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The Importance of Putting Your Customers Second

 You’ve heard it. I’ve heard it. It seems to be the motto of all service industries: “The customer is always right.” What if I told you that this directive was given to his employees by Harry Gordon Selfridge. Of Selfridge Department Store. In London, England. In 1909. I don’t know about you, but I’d say it’s time to reboot our approach. And I don’t mind stealing concepts from England again. In fact, IMHO, Sir Richard Branson has delivered the best motto for service industries for our time: “The way you treat your employees is the way they’ll treat your customers.” Consider this: resident turnover has consistently fluctuated between 51% and 59% for over a decade, according to NAA’s Annual Income and Expense Report. As a result, many property management companies have developed finely tuned resident retention programs that may include service guarantees, additional amenities, unique resident events, and more. Property management companies have been showing their residents the love! ... by expecting their employees to go above and beyond: Response times to calls and emails, service with a smile, online reputation management, mental gymnastics to reinvent the pool party, and on and on.  The result? Resident turnover remains between 51% and 59%. My friends, we are living the definition of insanity: doing the same thing over and over and expecting different results. Focus on resident retention has not moved the needle the way we expected it to. Yes, there are success stories out there, but not consistently and not in great volume. It’s time t......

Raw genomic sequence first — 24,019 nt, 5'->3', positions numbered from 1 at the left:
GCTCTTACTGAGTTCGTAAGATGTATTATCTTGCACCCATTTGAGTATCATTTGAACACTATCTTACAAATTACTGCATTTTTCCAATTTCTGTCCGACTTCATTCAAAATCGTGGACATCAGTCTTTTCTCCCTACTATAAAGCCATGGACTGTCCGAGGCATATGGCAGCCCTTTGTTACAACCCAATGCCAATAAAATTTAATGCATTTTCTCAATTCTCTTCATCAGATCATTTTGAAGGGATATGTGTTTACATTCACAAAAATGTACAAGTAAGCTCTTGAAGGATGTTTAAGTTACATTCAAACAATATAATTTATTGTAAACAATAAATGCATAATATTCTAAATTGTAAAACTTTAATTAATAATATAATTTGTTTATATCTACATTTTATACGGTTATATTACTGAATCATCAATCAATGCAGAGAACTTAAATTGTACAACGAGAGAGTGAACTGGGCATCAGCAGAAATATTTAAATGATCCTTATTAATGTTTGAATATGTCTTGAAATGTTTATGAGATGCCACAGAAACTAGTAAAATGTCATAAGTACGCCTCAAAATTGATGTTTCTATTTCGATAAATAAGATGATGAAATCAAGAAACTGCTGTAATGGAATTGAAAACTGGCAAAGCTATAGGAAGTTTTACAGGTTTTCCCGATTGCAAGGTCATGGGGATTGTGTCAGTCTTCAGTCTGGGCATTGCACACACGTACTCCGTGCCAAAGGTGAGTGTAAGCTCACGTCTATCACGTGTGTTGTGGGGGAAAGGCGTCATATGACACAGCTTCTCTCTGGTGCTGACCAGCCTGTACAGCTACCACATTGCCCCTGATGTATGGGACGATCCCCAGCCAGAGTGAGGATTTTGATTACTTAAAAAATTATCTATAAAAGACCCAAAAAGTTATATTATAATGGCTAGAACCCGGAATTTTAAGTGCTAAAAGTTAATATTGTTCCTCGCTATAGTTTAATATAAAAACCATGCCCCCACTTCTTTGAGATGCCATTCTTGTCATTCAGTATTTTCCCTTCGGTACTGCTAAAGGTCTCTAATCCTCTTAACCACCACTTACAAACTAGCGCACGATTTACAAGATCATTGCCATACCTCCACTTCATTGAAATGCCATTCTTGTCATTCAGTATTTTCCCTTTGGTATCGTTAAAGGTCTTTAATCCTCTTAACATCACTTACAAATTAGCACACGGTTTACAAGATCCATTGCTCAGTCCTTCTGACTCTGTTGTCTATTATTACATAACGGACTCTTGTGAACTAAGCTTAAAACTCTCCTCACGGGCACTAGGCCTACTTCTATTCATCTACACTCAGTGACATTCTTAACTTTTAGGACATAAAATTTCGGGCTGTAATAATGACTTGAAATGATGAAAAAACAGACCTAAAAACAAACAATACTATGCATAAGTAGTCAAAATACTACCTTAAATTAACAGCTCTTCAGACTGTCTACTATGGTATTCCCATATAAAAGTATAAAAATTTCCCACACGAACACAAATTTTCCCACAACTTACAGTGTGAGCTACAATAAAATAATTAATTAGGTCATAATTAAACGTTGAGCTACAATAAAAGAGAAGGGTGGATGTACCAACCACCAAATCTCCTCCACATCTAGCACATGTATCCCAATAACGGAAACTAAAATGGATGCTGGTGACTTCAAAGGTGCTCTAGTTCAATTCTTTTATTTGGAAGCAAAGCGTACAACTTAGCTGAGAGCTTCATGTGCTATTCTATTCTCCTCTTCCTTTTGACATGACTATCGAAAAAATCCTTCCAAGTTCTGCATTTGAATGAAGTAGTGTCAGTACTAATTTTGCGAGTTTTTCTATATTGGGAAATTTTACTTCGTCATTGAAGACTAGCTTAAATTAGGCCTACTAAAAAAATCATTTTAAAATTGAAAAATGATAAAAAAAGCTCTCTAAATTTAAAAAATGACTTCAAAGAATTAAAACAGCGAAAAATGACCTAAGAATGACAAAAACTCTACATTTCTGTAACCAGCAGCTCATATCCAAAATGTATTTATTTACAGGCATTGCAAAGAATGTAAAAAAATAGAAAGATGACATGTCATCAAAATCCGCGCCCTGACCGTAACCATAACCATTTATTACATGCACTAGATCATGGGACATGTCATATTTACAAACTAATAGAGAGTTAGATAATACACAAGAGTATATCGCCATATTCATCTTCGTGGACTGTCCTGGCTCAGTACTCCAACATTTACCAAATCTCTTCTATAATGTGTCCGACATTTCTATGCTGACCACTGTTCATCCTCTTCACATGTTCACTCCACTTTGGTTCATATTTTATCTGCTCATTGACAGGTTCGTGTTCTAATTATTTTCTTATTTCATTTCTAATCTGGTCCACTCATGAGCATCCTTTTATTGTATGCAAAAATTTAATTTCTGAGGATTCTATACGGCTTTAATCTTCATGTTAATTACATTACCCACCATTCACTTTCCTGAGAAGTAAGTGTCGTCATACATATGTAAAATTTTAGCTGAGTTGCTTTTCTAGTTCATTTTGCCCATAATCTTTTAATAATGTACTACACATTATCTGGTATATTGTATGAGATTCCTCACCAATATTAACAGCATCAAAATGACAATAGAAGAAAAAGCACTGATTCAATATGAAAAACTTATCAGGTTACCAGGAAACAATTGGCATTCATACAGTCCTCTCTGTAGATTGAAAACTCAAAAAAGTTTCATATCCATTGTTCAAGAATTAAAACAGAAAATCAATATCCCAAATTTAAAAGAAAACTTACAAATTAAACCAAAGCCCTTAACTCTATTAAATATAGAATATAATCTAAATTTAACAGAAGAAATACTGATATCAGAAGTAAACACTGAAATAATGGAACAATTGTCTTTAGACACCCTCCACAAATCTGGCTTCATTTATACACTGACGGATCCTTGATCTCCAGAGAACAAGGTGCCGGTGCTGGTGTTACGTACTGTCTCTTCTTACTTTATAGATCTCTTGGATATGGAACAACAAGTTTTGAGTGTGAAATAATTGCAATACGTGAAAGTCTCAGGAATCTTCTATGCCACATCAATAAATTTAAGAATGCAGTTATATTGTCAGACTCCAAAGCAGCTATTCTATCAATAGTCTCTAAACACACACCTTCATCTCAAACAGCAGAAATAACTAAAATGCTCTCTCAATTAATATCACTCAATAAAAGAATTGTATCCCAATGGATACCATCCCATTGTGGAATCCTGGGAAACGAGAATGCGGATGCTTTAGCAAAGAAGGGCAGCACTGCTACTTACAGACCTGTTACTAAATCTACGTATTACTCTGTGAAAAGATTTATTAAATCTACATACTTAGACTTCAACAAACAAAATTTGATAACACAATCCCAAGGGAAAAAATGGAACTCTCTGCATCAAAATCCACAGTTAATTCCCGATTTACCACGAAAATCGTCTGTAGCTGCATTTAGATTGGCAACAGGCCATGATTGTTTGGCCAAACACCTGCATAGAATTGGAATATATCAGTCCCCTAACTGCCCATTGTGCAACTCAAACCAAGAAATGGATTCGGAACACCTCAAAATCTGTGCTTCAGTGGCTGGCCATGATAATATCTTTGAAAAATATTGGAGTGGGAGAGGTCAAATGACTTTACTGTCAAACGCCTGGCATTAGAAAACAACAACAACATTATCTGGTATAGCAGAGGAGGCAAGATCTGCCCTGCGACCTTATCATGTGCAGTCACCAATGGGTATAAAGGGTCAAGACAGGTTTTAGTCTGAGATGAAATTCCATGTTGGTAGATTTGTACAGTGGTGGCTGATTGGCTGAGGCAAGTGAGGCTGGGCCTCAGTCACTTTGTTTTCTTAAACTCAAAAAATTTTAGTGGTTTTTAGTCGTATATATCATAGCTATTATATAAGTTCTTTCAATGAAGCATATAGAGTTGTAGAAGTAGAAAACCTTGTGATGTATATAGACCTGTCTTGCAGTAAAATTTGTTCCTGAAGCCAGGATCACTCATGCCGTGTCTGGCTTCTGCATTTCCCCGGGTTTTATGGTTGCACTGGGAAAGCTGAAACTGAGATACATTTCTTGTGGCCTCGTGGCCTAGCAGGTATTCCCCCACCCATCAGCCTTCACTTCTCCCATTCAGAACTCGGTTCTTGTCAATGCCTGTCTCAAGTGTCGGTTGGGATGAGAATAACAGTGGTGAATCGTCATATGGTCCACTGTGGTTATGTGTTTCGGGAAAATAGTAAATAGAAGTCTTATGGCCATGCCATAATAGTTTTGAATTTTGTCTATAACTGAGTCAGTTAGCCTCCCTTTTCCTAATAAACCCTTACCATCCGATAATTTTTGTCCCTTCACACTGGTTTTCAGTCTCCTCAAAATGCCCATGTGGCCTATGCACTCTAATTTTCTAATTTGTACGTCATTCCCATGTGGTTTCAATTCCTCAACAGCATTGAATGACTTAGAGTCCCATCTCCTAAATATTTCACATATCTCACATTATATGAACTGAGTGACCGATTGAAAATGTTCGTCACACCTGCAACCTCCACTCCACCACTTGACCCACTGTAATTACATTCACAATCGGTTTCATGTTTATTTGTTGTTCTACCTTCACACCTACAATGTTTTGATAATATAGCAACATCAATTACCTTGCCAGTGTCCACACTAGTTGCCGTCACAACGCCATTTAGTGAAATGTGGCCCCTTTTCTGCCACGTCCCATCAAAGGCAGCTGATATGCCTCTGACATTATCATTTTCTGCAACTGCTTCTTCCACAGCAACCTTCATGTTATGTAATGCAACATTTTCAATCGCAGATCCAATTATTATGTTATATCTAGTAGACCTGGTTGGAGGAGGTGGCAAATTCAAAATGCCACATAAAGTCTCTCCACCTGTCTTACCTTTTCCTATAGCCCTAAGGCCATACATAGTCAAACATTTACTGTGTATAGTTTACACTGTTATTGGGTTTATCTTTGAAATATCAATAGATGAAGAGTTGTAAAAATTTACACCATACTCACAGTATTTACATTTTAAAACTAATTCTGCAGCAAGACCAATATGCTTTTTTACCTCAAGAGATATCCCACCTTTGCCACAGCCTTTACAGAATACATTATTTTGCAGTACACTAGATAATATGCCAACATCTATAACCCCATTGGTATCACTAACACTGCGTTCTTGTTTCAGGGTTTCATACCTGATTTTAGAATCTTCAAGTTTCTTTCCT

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Ignoring These Signs of Illegal Activity Can Cost You

I’ll admit it. One of the most exciting parts of my life as a Property Manager on a Section 8 property was getting involved in the drug busts. It was an adrenaline rush like no other, no pun intended. Part of being a Manager on any property in any community is to provide decent, safe and sanitary apartment homes for our Residents. And, yes, I call the people who live in my communities “Residents” and not Tenants simply because everyone deserves to be treated respectfully. It is also a mindset. We must adopt the notion that people want to live long term, or at least as long as necessary, willingly in our apartment communities. This will reduce turnover costs and promote a more harmonious living environment for our Residents. We must believe that there is value in creating a warm, nurturing home atmosphere for our Residents. If we are successful, they will stay longer; they will take better care of their apartment homes, and thus the property.   You never want someone to feel bad about where they came from or what their current circumstances in life may be. You want to uplift your Residents’ spirits and promote a better lifestyle. If we can impart this mindset to our Residents, they in turn will believe in themselves more and become contributing members of our communities. At least this is my personal motto.   This is why I take illegal drug activity so personally and seriously. Many people assume it is normal......
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We're Moving? Tips on the Transition